“The FCC has removed outdated regulations and granted terrestrial flexibility for most of the AWS-4 band,” Dish senior vice president and deputy general counsel, Jeff Blum, said in a statement today. “The commission has taken an important step toward facilitating wireless competition and innovation,” Jeff Blum said in an e-mailed statement after the vote. “Following a more thorough review of the order and its technical details, Dish will consider its strategic options and the optimal approach to put this spectrum to use for the benefit of consumers”.
The second largest U.S. satellite TV provider was awaiting FCC approval to start the wireless service that could compete with the largest U.S. mobile provider, Verizon Communications Inc. (NYSE:VZ), and second largest, AT&T Inc. (NYSE:T). Dish has enhanced its spectrum holding as it works towards decreasing its dependence on the Satellite TV business, which is suffering a decline in the subscribers.
“No matter how you slice it, this is a transformative outcome for Dish to expand beyond its pay-TV business,” Paul Gallant, Washington-based managing director at Guggenheim Securities, said in an interview. “Even if Dish loses the spectrum interference battle it’s been fighting, it still got most of what it wanted from the FCC”.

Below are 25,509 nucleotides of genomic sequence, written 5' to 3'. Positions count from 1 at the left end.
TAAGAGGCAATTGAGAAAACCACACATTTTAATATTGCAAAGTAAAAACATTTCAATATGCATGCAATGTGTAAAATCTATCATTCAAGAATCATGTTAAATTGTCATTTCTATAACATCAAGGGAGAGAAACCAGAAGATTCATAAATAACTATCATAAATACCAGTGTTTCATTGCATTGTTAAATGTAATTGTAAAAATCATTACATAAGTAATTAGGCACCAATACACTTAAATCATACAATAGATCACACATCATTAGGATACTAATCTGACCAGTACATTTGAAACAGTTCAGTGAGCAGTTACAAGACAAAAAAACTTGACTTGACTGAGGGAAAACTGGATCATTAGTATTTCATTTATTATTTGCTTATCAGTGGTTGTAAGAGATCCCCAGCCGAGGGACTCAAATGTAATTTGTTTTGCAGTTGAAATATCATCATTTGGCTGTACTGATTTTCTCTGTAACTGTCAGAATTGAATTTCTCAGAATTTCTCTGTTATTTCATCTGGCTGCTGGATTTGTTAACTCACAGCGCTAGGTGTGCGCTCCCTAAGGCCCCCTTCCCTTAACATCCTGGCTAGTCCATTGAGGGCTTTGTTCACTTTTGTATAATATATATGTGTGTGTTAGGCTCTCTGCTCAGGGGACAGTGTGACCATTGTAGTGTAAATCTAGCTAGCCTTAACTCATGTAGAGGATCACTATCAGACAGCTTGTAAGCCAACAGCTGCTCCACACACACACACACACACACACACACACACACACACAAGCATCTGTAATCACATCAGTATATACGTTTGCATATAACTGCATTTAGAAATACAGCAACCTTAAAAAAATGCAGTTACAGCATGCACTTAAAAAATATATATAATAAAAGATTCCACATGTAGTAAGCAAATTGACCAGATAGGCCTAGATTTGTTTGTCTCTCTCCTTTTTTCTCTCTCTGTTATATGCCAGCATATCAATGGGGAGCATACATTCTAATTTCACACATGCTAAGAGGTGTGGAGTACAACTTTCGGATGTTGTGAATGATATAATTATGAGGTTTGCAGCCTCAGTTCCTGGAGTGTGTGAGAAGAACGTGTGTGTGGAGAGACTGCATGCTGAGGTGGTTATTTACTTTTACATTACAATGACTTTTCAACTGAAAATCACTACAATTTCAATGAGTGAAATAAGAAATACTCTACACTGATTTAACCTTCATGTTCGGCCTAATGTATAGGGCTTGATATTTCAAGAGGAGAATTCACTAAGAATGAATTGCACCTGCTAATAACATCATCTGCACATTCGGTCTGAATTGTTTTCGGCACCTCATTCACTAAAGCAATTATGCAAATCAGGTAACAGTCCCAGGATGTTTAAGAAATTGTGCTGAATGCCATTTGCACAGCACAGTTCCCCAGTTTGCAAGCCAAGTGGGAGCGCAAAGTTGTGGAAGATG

Earlier this year, DISH Network Corp. (NASDAQ:DISH) entered into talks with FCC, to grant it a waiver so that it could use 40 MHz of the spectrum in the 2GHz band for a 4G LTE wireless broadband network. Last month, the chairman of the FCC said that the DISH plan was favored as he wanted to see more competition in the wireless industry. In order to get approved, the company needs to restrict its network in order to prevent interference with other airwaves.
Sprint Nextel Corporation (NYSE:S) was seeking to partner with Dish last week, as Sprint said that it offered the wireless service to customers in exchange for DISH’s unused mobile airwaves. Other than Sprint, Google Inc (NASDAQ:GOOG) and AT&T Inc. (NYSE:T), are also interested in DISH Network Corp. (NASDAQ:DISH)’s airwaves. Sprint called the commission’s move “a balanced and equitable decision,” according to an e-mailed statement.
“By allocating this spectrum for commercial broadband use, the Commission is helping to bring more wireless broadband directly to consumers,” Larry Krevor, Sprint Nextel Corporation (NYSE:S) ’s vice president for government affairs said in the statement. “This will promote economic growth, investment, innovation, and increase the economic competitiveness of the U.S”.